COA holds that specified leasholders can challenge tax assessments

In Spartan Stores, Inc. v. City of Grand Rapids, No. 314669, the Court of Appeals answered a question of first impression and held that a “party in interest” under Michigan’s Tax Tribunal Act, MCL 205.735a(6), includes persons or entities with any property interest in the property being assessed, thus allowing both owners and specified leaseholders to challenge tax assessments directly to the Tax Tribunal. Read More

COA reminder: Clerk's office staffed late on Election Day for election-related matters

Posted on the Michigan Court of Appeals website this morning:

The Court of Appeals and Court of Claims Clerk's Offices will be staffed until 9:00 p.m. on Election Day to respond as necessary to any election related matters that arise.  While the offices will not be open to the public, staff will be available by phone.  To contact either Clerk's Office from 5:00 to 9:00 p.m., phone (313) 972-5678. Read More

COA requires trial to prove consent as an exception to the warrant requirement under §1983

Consent to a residence search may provide police with a way around the warrant requirement under the Fourth Amendment, but it won’t get them around the need for a trial. In Lavigne v. Forshee, No. 312530, a §1983 action, the Court of Appeals ruled that where an officer is searching a residence without a warrant and factual disputes exist as to whether valid consent to the search was given, the scope of that supposed consent, or whether the consent was at any time revoked, summary disposition is improper. In addition, the court held that qualified immunity was no defense at the summary disposition phase because when viewed in the light most favorable to plaintiffs, a reasonably competent officer should know that voluntary consent cannot be inferred from mere non-verbal acquiescence to an officer’s claim of lawful authority in the absence of a warrant. Read More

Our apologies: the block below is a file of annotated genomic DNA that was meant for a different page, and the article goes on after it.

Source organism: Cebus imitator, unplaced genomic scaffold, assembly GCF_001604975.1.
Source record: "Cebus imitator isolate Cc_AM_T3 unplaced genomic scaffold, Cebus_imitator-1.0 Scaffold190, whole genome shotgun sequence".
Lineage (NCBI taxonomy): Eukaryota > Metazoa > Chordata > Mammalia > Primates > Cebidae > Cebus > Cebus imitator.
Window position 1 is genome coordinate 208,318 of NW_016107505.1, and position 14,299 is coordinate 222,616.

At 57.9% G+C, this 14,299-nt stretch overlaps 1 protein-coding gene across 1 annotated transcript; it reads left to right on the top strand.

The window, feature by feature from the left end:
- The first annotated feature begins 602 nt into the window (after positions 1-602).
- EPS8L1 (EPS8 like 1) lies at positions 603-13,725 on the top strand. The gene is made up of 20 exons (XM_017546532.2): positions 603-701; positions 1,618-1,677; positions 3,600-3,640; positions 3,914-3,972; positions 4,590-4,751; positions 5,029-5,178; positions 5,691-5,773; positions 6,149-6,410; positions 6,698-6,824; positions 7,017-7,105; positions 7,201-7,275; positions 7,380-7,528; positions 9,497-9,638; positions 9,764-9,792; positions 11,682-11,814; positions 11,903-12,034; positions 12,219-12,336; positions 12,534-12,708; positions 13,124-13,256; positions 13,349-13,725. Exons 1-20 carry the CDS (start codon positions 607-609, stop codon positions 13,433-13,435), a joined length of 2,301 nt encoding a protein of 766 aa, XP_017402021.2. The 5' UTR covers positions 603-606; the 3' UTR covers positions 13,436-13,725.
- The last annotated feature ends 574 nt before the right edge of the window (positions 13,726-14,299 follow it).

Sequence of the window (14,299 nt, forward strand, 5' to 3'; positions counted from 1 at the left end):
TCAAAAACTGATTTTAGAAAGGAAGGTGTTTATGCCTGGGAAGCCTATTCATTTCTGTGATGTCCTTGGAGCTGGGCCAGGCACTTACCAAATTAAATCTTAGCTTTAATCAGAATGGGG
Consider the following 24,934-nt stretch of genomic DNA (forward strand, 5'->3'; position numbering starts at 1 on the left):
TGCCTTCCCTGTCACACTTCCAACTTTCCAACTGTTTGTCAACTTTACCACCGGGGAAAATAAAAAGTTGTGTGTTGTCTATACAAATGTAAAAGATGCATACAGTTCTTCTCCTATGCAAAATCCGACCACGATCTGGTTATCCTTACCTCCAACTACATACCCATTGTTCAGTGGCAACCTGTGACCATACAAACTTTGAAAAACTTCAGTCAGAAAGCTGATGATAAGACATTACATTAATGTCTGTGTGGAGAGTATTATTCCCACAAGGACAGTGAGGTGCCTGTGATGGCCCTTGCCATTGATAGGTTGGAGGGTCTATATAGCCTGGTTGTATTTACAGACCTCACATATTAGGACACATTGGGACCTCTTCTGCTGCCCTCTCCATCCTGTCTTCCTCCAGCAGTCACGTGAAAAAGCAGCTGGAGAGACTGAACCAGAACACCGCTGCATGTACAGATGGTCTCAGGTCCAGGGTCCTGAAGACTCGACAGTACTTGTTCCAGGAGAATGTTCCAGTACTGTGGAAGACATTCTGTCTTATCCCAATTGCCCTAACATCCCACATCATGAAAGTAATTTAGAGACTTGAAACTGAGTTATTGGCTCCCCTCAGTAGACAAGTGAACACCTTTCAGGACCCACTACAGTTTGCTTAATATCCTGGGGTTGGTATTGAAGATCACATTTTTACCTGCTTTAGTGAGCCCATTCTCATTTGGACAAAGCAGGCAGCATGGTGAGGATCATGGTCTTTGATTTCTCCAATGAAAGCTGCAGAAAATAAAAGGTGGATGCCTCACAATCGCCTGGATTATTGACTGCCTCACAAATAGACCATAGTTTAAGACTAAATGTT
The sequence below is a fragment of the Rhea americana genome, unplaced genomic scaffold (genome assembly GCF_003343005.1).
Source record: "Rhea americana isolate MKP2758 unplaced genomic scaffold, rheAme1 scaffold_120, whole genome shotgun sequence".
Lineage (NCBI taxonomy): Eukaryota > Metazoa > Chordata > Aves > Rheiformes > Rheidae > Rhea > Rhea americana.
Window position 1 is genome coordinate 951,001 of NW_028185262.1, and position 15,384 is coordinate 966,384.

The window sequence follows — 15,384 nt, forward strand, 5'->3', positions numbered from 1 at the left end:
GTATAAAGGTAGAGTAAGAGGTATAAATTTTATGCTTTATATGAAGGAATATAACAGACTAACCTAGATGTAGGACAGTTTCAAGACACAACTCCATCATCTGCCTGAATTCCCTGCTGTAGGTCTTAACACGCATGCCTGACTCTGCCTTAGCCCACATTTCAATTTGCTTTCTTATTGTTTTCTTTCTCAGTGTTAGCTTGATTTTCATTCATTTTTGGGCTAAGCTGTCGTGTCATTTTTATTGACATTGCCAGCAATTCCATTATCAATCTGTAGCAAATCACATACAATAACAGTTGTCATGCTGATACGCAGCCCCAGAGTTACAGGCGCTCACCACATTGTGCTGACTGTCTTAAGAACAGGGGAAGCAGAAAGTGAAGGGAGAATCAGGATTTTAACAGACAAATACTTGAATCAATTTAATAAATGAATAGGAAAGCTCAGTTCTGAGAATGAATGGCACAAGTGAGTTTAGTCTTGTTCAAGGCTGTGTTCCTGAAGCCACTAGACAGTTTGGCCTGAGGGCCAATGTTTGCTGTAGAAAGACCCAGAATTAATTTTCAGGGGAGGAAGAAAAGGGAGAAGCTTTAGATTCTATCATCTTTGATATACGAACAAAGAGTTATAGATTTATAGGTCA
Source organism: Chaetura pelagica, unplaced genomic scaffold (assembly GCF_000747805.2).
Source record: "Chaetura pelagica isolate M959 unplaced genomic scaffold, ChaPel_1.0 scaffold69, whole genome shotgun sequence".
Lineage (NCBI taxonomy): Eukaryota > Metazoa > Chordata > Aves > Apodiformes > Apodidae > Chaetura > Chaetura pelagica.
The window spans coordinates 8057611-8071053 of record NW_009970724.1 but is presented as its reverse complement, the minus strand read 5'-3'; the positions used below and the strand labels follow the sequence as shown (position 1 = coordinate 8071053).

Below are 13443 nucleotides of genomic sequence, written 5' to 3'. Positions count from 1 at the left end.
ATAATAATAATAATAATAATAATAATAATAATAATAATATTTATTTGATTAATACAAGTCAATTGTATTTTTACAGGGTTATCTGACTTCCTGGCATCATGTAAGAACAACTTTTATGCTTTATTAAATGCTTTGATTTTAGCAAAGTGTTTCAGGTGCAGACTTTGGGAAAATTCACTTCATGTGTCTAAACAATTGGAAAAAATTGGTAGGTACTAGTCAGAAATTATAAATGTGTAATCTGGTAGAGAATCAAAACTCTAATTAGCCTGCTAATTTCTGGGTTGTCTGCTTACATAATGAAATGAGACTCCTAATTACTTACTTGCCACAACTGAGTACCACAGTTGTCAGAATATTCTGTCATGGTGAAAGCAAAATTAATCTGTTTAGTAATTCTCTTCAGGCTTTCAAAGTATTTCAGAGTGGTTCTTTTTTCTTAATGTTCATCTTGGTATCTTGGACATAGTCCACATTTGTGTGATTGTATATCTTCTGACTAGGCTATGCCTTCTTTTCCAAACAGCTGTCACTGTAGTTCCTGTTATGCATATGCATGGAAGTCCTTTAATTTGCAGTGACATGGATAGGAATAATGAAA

MLive Media Group endorses Zahra, Redford, & Viviano for MSC

The MLive Media Group Editorial Board has endorsed incumbents Brian Zahra and David Viviano and Kent County Circuit Court Judge James Robert Redford in next Tuesday's election for the Michigan Supreme Court. Read More

MSC proposes to overhaul the rules for MSC appeals